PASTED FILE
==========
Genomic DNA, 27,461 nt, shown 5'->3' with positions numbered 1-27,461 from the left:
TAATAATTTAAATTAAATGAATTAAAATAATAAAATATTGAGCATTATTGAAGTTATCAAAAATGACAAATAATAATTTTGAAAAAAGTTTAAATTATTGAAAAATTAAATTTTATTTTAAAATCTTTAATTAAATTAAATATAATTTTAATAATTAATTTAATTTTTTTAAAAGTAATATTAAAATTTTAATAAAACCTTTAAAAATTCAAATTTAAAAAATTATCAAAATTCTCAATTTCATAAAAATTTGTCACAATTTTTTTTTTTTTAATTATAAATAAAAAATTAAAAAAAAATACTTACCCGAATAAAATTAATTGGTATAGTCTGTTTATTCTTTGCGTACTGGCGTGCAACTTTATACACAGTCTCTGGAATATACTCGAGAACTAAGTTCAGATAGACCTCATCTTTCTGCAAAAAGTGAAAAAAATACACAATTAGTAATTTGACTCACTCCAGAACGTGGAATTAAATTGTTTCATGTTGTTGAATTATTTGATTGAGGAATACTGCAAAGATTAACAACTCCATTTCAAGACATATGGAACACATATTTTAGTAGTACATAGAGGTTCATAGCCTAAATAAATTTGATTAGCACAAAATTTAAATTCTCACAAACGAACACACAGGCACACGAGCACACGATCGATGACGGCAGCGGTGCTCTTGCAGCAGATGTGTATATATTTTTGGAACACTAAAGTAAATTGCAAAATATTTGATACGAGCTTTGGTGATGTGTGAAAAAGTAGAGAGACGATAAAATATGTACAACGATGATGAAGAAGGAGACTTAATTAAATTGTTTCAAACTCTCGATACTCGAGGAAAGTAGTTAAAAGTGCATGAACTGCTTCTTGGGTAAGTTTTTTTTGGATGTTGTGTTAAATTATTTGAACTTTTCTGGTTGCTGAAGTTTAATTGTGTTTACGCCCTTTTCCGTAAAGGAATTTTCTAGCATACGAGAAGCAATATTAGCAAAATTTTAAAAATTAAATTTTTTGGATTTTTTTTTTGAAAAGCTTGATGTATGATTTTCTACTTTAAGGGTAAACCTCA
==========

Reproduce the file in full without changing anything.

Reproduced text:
Genomic DNA, 27,461 nt, shown 5'->3' with positions numbered 1-27,461 from the left:
TAATAATTTAAATTAAATGAATTAAAATAATAAAATATTGAGCATTATTGAAGTTATCAAAAATGACAAATAATAATTTTGAAAAAAGTTTAAATTATTGAAAAATTAAATTTTATTTTAAAATCTTTAATTAAATTAAATATAATTTTAATAATTAATTTAATTTTTTTAAAAGTAATATTAAAATTTTAATAAAACCTTTAAAAATTCAAATTTAAAAAATTATCAAAATTCTCAATTTCATAAAAATTTGTCACAATTTTTTTTTTTTTAATTATAAATAAAAAATTAAAAAAAAATACTTACCCGAATAAAATTAATTGGTATAGTCTGTTTATTCTTTGCGTACTGGCGTGCAACTTTATACACAGTCTCTGGAATATACTCGAGAACTAAGTTCAGATAGACCTCATCTTTCTGCAAAAAGTGAAAAAAATACACAATTAGTAATTTGACTCACTCCAGAACGTGGAATTAAATTGTTTCATGTTGTTGAATTATTTGATTGAGGAATACTGCAAAGATTAACAACTCCATTTCAAGACATATGGAACACATATTTTAGTAGTACATAGAGGTTCATAGCCTAAATAAATTTGATTAGCACAAAATTTAAATTCTCACAAACGAACACACAGGCACACGAGCACACGATCGATGACGGCAGCGGTGCTCTTGCAGCAGATGTGTATATATTTTTGGAACACTAAAGTAAATTGCAAAATATTTGATACGAGCTTTGGTGATGTGTGAAAAAGTAGAGAGACGATAAAATATGTACAACGATGATGAAGAAGGAGACTTAATTAAATTGTTTCAAACTCTCGATACTCGAGGAAAGTAGTTAAAAGTGCATGAACTGCTTCTTGGGTAAGTTTTTTTTGGATGTTGTGTTAAATTATTTGAACTTTTCTGGTTGCTGAAGTTTAATTGTGTTTACGCCCTTTTCCGTAAAGGAATTTTCTAGCATACGAGAAGCAATATTAGCAAAATTTTAAAAATTAAATTTTTTGGATTTTTTTTTTGAAAAGCTTGATGTATGATTTTCTACTTTAAGGGTAAACCTCA